Drivers who kill may face tougher sentences, the Prime Minister suggested yesterday.
Speaking in the Commons, Prime Minister Theresa May expressed her sympathies for those who died when a stolen car being chased by police killed a 34-year-old women and her ten-year-old nephew.
“I am aware of the concern that there is about the law on dangerous driving. The daughter of constituents of mine was killed as a result of dangerous driving and they have raised concerns with me specifically about their case,” she added.
“This is a matter which, I believe, the Ministry of Justice is looking at.”
The issue was raised by Jim Dowd, MP for Lewisham West and Penge, who asked for a review of the death by dangerous driving law following the deaths of Rozanne Cooper and her nephew Makayah McDermott on September 1.
The maximum prison sentence for someone convicted of death by dangerous driving is 14 years, with the offence carrying a minimum sentence of a year in prison and disqualification from driving for at least two years.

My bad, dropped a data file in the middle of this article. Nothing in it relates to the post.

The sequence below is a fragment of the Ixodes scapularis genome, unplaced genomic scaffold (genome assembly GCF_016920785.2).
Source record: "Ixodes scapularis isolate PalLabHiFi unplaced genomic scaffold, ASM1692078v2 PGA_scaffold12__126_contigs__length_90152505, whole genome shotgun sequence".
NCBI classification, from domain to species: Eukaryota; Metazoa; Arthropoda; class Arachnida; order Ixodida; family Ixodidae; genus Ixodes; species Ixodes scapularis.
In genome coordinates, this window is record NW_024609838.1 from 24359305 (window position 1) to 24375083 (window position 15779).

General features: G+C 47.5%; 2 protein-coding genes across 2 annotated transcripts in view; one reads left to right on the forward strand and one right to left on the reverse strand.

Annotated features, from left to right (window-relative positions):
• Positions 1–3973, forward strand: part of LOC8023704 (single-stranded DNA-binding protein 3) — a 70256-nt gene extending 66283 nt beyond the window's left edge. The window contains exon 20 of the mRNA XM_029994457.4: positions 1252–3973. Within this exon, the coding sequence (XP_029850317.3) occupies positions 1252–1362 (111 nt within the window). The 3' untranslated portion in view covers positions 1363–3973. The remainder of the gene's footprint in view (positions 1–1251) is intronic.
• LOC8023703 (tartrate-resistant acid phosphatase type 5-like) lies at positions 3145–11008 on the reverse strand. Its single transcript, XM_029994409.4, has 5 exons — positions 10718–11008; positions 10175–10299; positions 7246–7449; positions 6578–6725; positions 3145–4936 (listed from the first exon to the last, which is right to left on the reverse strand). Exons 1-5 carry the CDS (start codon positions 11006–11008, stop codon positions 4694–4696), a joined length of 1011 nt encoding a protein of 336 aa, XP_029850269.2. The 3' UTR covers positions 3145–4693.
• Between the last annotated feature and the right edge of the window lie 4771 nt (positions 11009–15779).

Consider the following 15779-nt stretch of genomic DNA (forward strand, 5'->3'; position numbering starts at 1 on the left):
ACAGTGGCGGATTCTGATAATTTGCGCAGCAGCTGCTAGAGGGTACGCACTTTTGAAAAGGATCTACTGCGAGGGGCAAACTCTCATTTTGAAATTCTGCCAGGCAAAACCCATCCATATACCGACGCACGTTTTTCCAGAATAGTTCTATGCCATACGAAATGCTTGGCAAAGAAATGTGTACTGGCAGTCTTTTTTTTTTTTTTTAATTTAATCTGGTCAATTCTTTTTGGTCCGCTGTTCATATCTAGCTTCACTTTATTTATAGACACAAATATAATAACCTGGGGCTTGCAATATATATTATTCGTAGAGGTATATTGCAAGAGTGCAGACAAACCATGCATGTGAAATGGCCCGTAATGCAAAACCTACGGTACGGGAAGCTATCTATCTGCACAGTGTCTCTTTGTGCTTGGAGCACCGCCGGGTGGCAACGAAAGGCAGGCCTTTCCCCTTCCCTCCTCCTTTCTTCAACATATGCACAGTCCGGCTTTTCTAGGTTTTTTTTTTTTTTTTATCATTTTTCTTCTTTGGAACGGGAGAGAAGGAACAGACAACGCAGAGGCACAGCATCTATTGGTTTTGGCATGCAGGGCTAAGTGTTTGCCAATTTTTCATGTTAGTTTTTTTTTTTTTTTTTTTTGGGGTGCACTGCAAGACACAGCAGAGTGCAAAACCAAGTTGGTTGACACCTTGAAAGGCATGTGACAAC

The Ministry of Justice said: “We are considering the penalties for driving-related offences to find the best way forward.”
The family of couple killed by a driver who was 16 times the legal drug-driving limit are also calling for a review of the sentencing guidelines to allow judges to impose jail times that match those for manslaughter.
Richard Lewis-Clements, 46, and his long-term partner Maria Smith, 48, were killed when builder Jodan Hunt’s Seat Leon crashed into the couple's VW Polo in Eastbourne on August 12.
Last month, the 24-year-old was jailed for six years after pleading guilty to two counts of causing death by dangerous driving, but the victims’ families said the sentence was “not good enough”.
“We simply want an end to drivers being given free rein to drive like maniacs on our roads without consequences,” said Ms Smith’s cousin.
“If four years in jail is the most a driver who kills receives, what deterrents can there possibly be for people caught speeding or drink-driving?”
More than 750 people have signed the petition at change.org calling on Justice Secretary Liz Truss to introduce the changes.